A domestic violence accusation can result in serious consequences on your criminal record and on your reputation. Sometimes, in hostile or bitter relationships, one partner may accuse the other of domestic violence.
If you face allegations of domestic violence, you have every right to defend yourself under the law.
What constitutes domestic violence?
The Florida Statutes state that domestic violence is an assault against a household or family member. If accused of domestic violence, you could face allegations of the following:
- Assault or aggravated assault
- Stalking or aggravated stalking
- Battery or aggravated battery
- Kidnapping or false imprisonment
- Sexual assault or battery
To be domestic violence, the criminal offense must result in a physical injury to the victim. The victim can be a significant other, a spouse, a blood relative or someone who you live with or used to live with. If you share a child with a person and he or she accuses you of assault, this is also domestic violence.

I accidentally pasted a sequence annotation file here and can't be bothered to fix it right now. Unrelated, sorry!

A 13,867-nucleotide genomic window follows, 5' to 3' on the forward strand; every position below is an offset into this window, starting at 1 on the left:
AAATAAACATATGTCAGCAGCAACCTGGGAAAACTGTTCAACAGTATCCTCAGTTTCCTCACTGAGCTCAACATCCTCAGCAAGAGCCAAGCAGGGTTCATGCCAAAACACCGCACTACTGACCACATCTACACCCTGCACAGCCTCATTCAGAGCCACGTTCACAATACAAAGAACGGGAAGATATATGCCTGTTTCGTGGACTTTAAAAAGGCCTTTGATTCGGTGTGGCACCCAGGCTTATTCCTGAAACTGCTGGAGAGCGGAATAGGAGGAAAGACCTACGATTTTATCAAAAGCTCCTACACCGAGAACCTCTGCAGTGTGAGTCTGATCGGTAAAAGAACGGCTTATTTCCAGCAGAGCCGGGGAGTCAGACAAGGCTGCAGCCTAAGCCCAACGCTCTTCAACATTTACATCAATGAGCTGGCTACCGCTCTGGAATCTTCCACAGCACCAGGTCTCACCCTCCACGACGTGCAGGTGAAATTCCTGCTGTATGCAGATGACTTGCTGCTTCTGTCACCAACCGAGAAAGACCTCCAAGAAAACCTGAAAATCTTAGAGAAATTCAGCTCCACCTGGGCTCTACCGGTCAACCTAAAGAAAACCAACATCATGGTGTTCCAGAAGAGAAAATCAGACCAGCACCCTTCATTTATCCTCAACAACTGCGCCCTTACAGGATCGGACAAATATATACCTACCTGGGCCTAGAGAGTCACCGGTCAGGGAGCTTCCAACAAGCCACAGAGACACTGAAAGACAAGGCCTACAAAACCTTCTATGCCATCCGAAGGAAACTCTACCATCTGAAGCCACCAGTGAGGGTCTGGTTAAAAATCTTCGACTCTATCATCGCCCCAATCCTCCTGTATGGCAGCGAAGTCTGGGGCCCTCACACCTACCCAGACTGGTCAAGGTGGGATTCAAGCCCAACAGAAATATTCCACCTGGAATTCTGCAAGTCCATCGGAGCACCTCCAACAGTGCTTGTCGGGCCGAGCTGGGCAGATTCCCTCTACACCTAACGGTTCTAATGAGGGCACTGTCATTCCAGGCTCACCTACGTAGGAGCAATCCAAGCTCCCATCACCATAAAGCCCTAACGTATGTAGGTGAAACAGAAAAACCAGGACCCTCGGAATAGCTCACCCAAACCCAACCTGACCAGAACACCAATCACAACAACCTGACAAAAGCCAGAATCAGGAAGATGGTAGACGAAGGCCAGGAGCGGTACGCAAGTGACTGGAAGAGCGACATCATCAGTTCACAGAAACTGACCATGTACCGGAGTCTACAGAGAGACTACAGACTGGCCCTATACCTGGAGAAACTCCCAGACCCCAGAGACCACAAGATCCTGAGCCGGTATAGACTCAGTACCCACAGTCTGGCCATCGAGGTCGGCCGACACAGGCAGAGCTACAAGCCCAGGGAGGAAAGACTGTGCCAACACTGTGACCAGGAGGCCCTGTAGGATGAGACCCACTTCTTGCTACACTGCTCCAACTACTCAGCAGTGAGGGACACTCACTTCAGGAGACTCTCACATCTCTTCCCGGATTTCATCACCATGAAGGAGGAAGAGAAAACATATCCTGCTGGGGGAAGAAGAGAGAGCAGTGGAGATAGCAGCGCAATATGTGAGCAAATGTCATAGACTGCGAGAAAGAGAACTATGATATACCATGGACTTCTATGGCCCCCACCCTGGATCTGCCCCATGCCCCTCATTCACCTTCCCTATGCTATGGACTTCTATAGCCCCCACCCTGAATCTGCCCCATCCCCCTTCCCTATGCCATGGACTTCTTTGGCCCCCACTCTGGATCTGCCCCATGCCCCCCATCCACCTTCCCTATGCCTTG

What evidence is available?
If there is not enough evidence to prove your guilt, explains FindLaw, the prosecutor may have to dismiss your case. While you should always be careful of what you share or say to the police, if you have physical evidence of your innocence, reveal it. Evidence can refer to electronic or testimonial evidence. The evidence may prove that you were not present or that you did not act violently.
If you seek a dismissal, do not ask the accuser to drop the charges. Only the prosecutor in your case can legally dismiss the charges against you.